Our ‘pro freedom’ and ‘main stream’ leaders are involved with India and Pakistan much more than with their own people or the people of India and Pakistan. It was a tragic mistake to turn your backs on the struggle of civil society of Pakistan for the restoration of democracy and restoration of the independence of judiciary in that country. It was unbelievable to see that our leaders would waste no time in reposing their trust in General Musharraf, at a time when the people of Pakistan were fighting to see his back and see him out of office.

It seems that our leaders would not like to go beyond a non-Kashmiri narrative. They seem to be part of a “Made- to-Order Uprising” in Kashmir. People and politicians living in the territories administered by Pakistan are State Subjects and there are people from the valley identified in article 48 of J & K Constitution and UN Resolutions who live in these territories. It should be an immediate interest and concern of the Kashmiri leadership living in the Valley (J & K) and Gilgit (Gilgit and Baltistan) to join hands with the people and politicians in AJK in their current struggle to regain their lost political independence and rights.

Political parties in AJK do have a just cause to demand full political rights for the people but they have remained guilty of giving up without any resistance the status of the Republic of Azad Kashmir formed on 4 October 1947 and re-constituted on 24 October 1947.The present AJK Constitution is a compulsory direction from the Government of Pakistan. Such a colonial attitude and binding prescription is unrecognizable under UNCIP Resolutions.

Article 4.4.7 in AJK Constitution does not allow a common citizen the full freedom of expression or association as endorsed by UN General Assembly for freedom of choice in an election. Non State Subjects (Pakistani nationals) have retained exclusive legislative and executive control in the area. Article 19 (2), 21, 31 (3) and article 56 of the AJK Constitution seal its fate in favour of the establishment in Pakistan and pronounce the people living in AJK as colonial subjects.

The leaders of all the political parties in AJK have been campaigning that their political rights have been slashed and taken away by the non-State Subjects (Pakistan nationals) and that these non-State subjects are accountable neither in AJK nor in Pakistan.

The question arises if the Government of Pakistan has assumed responsibilities in AJK under its duties stipulated in UNCIP Resolution, then why does it avoid or has failed to discharge its trust obligation to, “provide full freedom to all subjects of the State, regardless of creed, caste, or party, to express their views and to vote on the question of the accession of the State, and that therefore they should co-operate in the maintenance of peace and order.”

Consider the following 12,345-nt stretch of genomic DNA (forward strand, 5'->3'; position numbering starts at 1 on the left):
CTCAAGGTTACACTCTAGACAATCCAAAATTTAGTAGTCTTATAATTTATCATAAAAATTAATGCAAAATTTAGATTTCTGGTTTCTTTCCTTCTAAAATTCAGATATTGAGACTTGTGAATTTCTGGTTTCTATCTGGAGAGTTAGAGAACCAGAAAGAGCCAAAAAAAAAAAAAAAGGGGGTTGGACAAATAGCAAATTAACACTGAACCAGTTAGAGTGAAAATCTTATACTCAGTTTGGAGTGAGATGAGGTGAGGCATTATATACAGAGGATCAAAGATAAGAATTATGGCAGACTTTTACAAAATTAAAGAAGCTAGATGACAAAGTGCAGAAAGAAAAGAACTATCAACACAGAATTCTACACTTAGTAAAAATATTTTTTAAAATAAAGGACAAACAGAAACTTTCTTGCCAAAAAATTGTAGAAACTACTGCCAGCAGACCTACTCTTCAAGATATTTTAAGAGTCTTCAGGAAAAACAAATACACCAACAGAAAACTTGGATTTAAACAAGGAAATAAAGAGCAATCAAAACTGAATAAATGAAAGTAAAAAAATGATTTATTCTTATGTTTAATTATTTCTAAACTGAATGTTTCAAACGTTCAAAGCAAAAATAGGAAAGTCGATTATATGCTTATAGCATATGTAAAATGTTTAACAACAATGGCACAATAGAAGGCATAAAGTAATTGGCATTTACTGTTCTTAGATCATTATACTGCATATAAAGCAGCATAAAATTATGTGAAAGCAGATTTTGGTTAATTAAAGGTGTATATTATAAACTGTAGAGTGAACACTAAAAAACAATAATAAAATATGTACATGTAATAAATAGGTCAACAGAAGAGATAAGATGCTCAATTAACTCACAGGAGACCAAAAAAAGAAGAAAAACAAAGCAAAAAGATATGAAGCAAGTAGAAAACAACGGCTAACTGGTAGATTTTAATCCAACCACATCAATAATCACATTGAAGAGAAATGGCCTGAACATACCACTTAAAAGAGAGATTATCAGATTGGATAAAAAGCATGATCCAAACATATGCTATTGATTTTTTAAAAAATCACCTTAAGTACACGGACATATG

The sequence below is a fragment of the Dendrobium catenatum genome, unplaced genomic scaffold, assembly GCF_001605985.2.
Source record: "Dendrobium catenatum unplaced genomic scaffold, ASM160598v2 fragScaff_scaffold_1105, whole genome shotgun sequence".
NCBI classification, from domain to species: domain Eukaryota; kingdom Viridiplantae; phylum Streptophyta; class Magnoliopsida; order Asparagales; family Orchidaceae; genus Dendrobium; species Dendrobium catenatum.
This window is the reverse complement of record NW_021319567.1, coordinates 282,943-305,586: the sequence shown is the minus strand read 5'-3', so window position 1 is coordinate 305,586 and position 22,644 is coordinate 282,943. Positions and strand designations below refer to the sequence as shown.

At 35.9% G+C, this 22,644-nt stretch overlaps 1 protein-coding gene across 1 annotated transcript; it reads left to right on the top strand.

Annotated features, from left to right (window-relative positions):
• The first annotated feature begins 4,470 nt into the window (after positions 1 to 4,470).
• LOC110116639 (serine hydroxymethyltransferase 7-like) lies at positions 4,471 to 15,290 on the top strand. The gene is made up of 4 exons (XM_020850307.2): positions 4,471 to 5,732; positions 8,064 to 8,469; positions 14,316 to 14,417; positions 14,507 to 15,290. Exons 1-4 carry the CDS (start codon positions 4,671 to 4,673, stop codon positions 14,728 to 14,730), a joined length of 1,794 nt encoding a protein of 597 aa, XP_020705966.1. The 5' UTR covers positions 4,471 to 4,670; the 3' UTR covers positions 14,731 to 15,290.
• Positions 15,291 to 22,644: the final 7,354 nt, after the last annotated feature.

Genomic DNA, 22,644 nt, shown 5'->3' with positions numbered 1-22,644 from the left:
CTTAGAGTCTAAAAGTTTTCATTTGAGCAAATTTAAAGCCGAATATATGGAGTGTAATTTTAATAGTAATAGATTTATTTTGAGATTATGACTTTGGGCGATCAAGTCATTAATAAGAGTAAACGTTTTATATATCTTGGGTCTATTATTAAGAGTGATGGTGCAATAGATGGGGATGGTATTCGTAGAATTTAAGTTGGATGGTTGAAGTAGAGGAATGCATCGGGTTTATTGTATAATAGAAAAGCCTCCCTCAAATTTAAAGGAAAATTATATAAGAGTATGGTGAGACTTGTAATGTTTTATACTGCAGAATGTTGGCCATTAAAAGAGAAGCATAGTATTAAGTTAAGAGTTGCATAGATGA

It is a crucial time when after 38 years since 1974 the Political parties in AJK are negotiating new Constitutional contract with the Government of Pakistan and they need support and due input from our leaders in the Valley and in Gilgit. It is even more disturbing that Gilgit and Baltistan assembly has been encouraged to pass a resolution demanding the merger of this territory of the State as a province in the federation of Pakistan.

We should not repeat the error of judgement in regard to AJK this time. People and politicians are engaged in regaining their political rights. We need to support and guide them in their struggle. There is no sin in reminding Pakistan, that it would not be able to help the people of Kashmir to attain right of self-determination, if Pakistan on its part is caught denying the common political rights to the people under its control in AJK.

Pakistan (India as well) needs to be reminded that each of the three Kashmir assemblies are elected from only a part of the whole territory of the State and their incompleteness is recognised under article 48 of J & K Constitution, Preamble of AJK Constitution Act 1974 and UN Security Council Resolution of 30 March 1951. Pakistan may not be an ‘opportunist State’, as stated by Mr. Atal Bihari Vajpayee, Prime Minister of India on 23 October 2001, but we have a cause for concern that the various Governments of Pakistan decided not to raise Kashmir at the UN from November 1965 to August 1996 for about 30 years and 10 months.